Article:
China does throw an awful lot of hissy fits (in my opinion anyway)…but they don’t really take action, nor will they have the means to take action for at least a few more decades, so I don’t see a big rush to increase the US military presence in the Pacific as of yet. I interpreted the quoted statement from the Chinese military as “we don’t want to reverse our position in public because we’re afraid of looking stupid, but we are not stupid and won’t provoke a war either”.

    Also, the US navy is not the only thing deterring China…there is also the US air force and the US army, in Japan, South Korea and Afghanistan. In short, the US has China contained/surrounded.

    Isn’t mining of water an act of war? I think China (and every other nation for that matter) would be afraid to do any mining because it would provoke other nations into bombing them.

  • “but they don’t really take action, nor will they have the means to take action for at least a few more decades, so I don’t see a big rush to increase the US military presence in the Pacific as of yet.”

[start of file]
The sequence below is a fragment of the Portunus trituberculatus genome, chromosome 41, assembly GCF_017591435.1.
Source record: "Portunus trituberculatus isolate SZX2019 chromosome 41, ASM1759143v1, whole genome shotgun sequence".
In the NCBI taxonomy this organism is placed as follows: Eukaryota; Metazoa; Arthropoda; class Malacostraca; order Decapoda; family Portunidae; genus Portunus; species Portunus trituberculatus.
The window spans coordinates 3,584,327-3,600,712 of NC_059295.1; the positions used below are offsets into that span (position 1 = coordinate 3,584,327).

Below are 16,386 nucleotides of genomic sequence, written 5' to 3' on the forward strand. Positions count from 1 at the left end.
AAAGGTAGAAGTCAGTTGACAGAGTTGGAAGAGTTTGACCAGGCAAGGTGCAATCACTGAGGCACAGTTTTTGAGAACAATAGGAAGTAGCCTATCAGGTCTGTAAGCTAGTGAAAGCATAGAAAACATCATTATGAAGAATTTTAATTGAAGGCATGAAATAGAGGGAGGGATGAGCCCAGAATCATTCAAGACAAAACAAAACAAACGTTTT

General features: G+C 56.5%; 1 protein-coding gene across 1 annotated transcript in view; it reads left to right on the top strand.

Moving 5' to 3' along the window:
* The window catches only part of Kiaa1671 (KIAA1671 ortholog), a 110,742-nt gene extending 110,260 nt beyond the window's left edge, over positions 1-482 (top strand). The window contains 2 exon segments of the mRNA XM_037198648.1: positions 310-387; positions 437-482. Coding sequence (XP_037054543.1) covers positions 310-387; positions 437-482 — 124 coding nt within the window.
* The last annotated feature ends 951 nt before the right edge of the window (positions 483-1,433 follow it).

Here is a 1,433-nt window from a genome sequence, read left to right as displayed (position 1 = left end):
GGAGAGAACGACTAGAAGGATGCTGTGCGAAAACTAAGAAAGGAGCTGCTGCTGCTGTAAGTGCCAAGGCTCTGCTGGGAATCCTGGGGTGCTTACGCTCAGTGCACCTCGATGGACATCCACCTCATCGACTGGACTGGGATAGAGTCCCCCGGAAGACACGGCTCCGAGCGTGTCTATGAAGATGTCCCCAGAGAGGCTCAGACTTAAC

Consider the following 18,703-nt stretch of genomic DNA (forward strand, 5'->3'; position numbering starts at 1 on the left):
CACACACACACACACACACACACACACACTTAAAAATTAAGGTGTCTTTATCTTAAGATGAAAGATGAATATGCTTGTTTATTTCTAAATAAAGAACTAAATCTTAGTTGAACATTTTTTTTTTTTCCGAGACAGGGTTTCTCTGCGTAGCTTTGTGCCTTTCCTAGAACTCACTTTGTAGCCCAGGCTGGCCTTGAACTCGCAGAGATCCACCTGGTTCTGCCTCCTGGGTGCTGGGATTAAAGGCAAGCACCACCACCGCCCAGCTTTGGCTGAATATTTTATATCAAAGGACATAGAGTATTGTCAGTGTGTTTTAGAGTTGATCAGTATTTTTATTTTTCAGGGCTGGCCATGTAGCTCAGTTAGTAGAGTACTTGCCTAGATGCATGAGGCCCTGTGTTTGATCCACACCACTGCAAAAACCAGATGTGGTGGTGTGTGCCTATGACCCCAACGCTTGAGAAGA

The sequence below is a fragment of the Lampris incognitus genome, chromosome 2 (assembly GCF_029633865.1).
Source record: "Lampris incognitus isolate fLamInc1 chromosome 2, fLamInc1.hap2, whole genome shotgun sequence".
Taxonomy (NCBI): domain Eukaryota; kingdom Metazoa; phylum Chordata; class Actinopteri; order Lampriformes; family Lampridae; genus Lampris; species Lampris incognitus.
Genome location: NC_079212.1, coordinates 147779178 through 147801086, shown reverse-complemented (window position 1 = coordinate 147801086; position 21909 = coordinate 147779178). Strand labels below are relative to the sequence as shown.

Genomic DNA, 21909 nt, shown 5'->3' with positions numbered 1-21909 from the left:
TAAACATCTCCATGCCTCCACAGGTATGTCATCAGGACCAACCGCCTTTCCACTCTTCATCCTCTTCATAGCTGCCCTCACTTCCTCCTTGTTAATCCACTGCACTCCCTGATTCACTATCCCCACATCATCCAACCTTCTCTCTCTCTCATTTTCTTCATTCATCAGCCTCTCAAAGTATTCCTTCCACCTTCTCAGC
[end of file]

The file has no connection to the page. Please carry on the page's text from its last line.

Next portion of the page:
I know an EP-3 crew that would beg to differ. We have also seen a significant rise in aggressive shiphandling in close proximity to research/aux vessels conducting survey work in international waters. Take another look at friday’s declaration – both in terms of what was said and who was delivering it — MoD spokesman, not foreign affairs…and if you think the old Soviet-style contanment will work, think again. They studied that model just as cosely as we have (had) in the West and beginning in the 90’s, worked to offset attempts to reprise that model.
    w/r, SJS

  • Derrick

    What was the experience of the EP-3 crew? What are some examples of aggressive shiphandling?

    What has China done to offset attempts of Soviet-style containment?

  • Byron

    Uh, EP-3 forced to land on Hainan Island? US survey boat boarded in international waters?

  • Derrick

    Thanks for jogging my memory…but have there been more incidents than just those 2?